Simulation-optimization models are valuable tools for determining the optimal performance of systems. The main objective of this research was to develop and validate EDOSIM (Evaluation, Design, and Optimization of Surface Irrigation Model) as a simulation-optimization model for surface irrigation systems. For simulation, which consisted of the design or evaluation of basin, border and furrow irrigation, the Volume Balance model was used. For optimization, twenty meta-heuristic algorithms were applied. In this model, based on irrigation, the volume of infiltrated water to soil was calculated without having advance and recession data. The hydraulic objective function was used to minimize the linear combination of seven performance indicators. Regarding the optimization of the objective function, the functional, multi-dimensional, static, constraint, continuous, single-objective, and meta-heuristic optimizations were applied. Data obtained from fifteen experimental fields were used for the validation of simulation, algorithms parameters setting, and validation of optimization. Comparison of the simulation results of the EDOSIM model with those of the Hydrodynamic model of SIRMOD software showed the good performance of EDOSIM model and the proposed method for estimating the volume of infiltration with RMSE = 0.068, R2 = 0.988, CRM = 0.005 and NRMSE = 4.2%. The Shuffled Complex Evolution (SCE) algorithm was found to be the best algorithm for the optimization of fields; in all fields, the objective function was decreased (improved). Comparison of the objective function of the EDOSIM model with eight solvers of Optimization and Global Optimization Toolboxes of MATLAB software also revealed the superiority of the EDOSIM model for optimization.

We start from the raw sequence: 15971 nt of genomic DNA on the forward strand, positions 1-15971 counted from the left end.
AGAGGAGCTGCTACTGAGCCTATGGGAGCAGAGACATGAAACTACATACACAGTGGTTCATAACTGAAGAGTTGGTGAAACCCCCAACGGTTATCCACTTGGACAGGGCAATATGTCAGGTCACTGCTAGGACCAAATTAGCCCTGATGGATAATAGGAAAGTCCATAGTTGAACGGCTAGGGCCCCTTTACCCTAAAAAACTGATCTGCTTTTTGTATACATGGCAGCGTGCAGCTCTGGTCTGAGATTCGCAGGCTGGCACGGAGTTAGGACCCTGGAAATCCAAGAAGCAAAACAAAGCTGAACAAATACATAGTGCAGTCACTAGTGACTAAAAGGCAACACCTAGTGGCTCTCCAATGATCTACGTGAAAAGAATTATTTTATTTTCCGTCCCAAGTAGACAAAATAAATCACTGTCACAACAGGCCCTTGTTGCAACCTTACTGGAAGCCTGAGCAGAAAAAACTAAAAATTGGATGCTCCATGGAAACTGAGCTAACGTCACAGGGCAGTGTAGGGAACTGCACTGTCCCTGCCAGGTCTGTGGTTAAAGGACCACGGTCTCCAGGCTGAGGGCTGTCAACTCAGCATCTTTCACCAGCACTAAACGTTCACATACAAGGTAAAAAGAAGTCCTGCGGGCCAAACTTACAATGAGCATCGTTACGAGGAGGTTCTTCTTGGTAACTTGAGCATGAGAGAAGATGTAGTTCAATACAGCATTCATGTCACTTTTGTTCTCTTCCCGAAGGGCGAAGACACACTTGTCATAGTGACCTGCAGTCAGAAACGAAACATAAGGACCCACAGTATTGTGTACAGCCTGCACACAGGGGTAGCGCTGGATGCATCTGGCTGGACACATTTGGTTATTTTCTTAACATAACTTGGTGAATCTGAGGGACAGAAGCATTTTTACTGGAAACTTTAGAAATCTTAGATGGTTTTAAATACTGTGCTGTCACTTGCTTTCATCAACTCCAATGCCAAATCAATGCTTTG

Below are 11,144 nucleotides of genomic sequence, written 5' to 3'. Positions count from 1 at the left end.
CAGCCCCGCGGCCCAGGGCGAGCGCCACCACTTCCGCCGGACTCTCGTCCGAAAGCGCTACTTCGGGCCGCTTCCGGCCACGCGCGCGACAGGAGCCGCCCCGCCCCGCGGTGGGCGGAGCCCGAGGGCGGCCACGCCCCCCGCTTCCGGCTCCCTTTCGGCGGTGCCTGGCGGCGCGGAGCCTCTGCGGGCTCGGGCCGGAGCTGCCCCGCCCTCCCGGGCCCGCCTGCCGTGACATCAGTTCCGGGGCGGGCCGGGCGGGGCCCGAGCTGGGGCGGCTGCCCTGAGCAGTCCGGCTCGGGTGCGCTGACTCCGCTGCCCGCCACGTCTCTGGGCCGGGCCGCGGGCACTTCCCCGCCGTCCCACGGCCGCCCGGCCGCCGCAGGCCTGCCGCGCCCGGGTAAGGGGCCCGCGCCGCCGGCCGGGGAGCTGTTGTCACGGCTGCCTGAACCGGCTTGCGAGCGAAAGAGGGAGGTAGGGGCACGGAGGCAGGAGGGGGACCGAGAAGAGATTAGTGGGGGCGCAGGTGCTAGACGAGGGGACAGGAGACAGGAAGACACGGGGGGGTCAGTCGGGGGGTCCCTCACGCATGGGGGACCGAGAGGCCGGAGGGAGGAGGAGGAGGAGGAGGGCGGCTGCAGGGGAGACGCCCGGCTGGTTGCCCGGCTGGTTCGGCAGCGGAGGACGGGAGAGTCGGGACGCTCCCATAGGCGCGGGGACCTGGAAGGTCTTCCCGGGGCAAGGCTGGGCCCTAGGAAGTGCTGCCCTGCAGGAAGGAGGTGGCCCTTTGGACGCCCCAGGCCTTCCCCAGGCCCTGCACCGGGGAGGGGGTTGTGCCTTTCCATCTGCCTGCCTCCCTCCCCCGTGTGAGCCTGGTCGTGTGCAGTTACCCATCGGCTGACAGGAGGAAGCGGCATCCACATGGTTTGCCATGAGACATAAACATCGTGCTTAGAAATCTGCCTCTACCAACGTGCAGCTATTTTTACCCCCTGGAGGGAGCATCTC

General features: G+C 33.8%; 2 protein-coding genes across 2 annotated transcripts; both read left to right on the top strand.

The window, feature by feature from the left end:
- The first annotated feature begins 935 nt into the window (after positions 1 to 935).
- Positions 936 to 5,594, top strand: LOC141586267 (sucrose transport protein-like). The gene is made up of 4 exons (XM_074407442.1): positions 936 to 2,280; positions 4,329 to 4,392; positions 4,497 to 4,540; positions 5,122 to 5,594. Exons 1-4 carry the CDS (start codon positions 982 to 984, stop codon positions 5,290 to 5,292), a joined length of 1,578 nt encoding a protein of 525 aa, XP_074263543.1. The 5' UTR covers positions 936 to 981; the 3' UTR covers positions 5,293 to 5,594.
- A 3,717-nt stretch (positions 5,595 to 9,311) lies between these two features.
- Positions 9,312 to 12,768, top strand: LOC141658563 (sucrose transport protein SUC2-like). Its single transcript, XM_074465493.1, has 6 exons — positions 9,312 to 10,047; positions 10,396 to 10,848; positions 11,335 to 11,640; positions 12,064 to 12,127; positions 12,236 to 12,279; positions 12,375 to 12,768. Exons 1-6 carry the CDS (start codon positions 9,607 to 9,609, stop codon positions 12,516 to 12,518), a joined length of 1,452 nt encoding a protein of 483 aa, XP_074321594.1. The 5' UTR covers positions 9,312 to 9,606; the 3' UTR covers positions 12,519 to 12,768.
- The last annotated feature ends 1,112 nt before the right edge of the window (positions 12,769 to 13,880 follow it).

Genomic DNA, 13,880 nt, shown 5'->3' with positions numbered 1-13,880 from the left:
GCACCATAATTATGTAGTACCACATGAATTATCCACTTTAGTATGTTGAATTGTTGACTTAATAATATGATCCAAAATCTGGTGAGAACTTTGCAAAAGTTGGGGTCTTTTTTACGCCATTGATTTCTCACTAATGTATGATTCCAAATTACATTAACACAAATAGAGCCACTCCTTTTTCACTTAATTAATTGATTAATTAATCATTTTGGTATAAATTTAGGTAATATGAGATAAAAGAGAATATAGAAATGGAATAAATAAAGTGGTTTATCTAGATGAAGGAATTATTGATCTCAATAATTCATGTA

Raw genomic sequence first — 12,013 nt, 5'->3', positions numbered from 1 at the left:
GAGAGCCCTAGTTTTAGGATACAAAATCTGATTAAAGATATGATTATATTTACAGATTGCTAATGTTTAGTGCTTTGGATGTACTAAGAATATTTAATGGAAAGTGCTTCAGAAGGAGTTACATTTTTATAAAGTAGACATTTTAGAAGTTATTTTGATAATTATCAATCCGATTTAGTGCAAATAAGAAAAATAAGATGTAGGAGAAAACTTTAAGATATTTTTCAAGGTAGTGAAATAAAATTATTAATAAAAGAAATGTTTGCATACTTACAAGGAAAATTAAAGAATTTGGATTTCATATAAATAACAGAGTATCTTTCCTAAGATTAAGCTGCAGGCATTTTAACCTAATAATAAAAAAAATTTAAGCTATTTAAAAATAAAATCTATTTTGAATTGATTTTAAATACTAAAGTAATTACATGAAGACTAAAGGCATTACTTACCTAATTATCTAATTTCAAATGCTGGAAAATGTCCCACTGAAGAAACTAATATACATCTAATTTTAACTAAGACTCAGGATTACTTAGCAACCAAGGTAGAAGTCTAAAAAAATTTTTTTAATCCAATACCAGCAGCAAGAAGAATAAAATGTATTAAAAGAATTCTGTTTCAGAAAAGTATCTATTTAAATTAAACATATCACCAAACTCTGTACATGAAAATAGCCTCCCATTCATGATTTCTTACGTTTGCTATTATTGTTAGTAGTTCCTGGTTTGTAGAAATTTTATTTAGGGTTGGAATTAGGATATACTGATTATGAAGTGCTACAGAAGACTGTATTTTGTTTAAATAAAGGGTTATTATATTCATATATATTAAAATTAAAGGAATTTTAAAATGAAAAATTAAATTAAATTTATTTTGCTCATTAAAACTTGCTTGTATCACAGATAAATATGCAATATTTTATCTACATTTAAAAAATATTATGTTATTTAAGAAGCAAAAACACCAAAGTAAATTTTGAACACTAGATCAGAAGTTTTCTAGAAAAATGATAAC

PubDate: 2018-02-05T12:20:01Z
      DOI: 10.1016/j.agwat.2018.01.015
      Issue No: Vol. 201 (2018)
  • Repellency-induced runoff from New Zealand hill country under pasture: A
           plot study
    • Authors: Michael Bretherton; David Horne; H.A. Sumanasena; Paramsothy Jeyakumar; David Scotter
      Pages: 83 - 90
      Abstract: Publication date: 31 March 2018
      Source:Agricultural Water Management, Volume 201
      Author(s): Michael Bretherton, David Horne, H.A. Sumanasena, Paramsothy Jeyakumar, David Scotter